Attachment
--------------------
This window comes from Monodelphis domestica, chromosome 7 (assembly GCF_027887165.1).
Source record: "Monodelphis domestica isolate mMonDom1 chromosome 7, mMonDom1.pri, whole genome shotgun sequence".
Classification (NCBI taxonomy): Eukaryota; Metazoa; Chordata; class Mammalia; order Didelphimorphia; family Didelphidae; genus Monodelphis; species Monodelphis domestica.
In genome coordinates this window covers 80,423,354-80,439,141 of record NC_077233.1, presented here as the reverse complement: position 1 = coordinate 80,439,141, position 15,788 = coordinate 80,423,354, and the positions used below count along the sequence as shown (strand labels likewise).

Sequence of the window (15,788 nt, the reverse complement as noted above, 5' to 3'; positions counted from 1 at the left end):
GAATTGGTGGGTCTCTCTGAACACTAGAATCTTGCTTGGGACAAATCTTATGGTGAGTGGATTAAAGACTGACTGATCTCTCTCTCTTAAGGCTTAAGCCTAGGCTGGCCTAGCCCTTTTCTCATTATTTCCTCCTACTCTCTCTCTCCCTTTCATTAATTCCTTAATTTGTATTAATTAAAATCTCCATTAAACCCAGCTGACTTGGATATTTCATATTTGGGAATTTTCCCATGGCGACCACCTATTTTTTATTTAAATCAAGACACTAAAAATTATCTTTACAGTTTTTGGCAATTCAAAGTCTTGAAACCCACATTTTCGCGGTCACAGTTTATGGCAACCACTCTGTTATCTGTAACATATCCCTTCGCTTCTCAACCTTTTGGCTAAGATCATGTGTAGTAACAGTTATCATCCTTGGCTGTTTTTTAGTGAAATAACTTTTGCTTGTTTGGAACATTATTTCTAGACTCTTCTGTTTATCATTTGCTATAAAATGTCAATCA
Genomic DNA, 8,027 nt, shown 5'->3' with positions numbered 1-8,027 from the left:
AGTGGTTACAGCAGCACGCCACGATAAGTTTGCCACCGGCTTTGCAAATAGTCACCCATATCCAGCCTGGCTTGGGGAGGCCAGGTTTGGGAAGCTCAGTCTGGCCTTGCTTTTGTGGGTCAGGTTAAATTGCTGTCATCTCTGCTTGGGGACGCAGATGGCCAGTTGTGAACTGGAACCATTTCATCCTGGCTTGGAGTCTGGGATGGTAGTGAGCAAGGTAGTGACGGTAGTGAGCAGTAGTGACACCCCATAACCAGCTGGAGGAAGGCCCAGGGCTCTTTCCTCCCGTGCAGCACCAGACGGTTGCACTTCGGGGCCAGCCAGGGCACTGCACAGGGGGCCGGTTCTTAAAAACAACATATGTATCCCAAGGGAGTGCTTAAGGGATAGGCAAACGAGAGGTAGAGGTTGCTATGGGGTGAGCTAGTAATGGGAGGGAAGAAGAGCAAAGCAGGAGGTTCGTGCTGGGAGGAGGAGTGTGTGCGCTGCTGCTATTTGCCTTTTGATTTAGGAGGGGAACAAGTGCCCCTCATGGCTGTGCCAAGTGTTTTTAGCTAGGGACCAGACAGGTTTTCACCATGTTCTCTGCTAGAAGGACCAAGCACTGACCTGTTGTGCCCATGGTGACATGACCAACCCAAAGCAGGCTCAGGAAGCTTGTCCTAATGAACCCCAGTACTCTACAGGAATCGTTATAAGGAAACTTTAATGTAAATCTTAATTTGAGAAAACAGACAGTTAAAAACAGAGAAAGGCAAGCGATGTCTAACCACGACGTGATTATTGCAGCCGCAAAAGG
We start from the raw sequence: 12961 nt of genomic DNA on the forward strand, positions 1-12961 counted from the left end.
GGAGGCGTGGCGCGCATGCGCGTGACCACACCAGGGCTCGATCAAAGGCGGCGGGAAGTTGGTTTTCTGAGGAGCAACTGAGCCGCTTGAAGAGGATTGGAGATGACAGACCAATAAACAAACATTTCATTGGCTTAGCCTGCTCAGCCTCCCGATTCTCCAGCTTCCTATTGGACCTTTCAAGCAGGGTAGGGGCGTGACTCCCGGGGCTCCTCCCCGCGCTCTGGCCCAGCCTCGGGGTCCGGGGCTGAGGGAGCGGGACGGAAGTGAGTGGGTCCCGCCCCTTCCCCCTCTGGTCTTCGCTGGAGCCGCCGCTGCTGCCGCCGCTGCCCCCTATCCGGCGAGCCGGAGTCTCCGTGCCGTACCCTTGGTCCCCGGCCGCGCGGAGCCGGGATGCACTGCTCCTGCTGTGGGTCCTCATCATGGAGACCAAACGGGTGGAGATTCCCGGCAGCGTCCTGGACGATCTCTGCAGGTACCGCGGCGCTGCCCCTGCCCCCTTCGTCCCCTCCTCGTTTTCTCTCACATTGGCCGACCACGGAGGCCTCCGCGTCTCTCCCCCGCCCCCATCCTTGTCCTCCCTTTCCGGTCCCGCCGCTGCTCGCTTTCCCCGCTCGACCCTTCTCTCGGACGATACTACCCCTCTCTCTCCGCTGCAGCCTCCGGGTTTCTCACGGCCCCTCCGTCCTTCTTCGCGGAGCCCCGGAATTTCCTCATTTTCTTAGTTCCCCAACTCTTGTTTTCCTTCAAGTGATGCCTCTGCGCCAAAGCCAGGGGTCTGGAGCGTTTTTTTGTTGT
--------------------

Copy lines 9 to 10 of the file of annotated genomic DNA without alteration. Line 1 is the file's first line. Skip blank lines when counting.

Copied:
We start from the raw sequence: 12961 nt of genomic DNA on the forward strand, positions 1-12961 counted from the left end.
GGAGGCGTGGCGCGCATGCGCGTGACCACACCAGGGCTCGATCAAAGGCGGCGGGAAGTTGGTTTTCTGAGGAGCAACTGAGCCGCTTGAAGAGGATTGGAGATGACAGACCAATAAACAAACATTTCATTGGCTTAGCCTGCTCAGCCTCCCGATTCTCCAGCTTCCTATTGGACCTTTCAAGCAGGGTAGGGGCGTGACTCCCGGGGCTCCTCCCCGCGCTCTGGCCCAGCCTCGGGGTCCGGGGCTGAGGGAGCGGGACGGAAGTGAGTGGGTCCCGCCCCTTCCCCCTCTGGTCTTCGCTGGAGCCGCCGCTGCTGCCGCCGCTGCCCCCTATCCGGCGAGCCGGAGTCTCCGTGCCGTACCCTTGGTCCCCGGCCGCGCGGAGCCGGGATGCACTGCTCCTGCTGTGGGTCCTCATCATGGAGACCAAACGGGTGGAGATTCCCGGCAGCGTCCTGGACGATCTCTGCAGGTACCGCGGCGCTGCCCCTGCCCCCTTCGTCCCCTCCTCGTTTTCTCTCACATTGGCCGACCACGGAGGCCTCCGCGTCTCTCCCCCGCCCCCATCCTTGTCCTCCCTTTCCGGTCCCGCCGCTGCTCGCTTTCCCCGCTCGACCCTTCTCTCGGACGATACTACCCCTCTCTCTCCGCTGCAGCCTCCGGGTTTCTCACGGCCCCTCCGTCCTTCTTCGCGGAGCCCCGGAATTTCCTCATTTTCTTAGTTCCCCAACTCTTGTTTTCCTTCAAGTGATGCCTCTGCGCCAAAGCCAGGGGTCTGGAGCGTTTTTTTGTTGT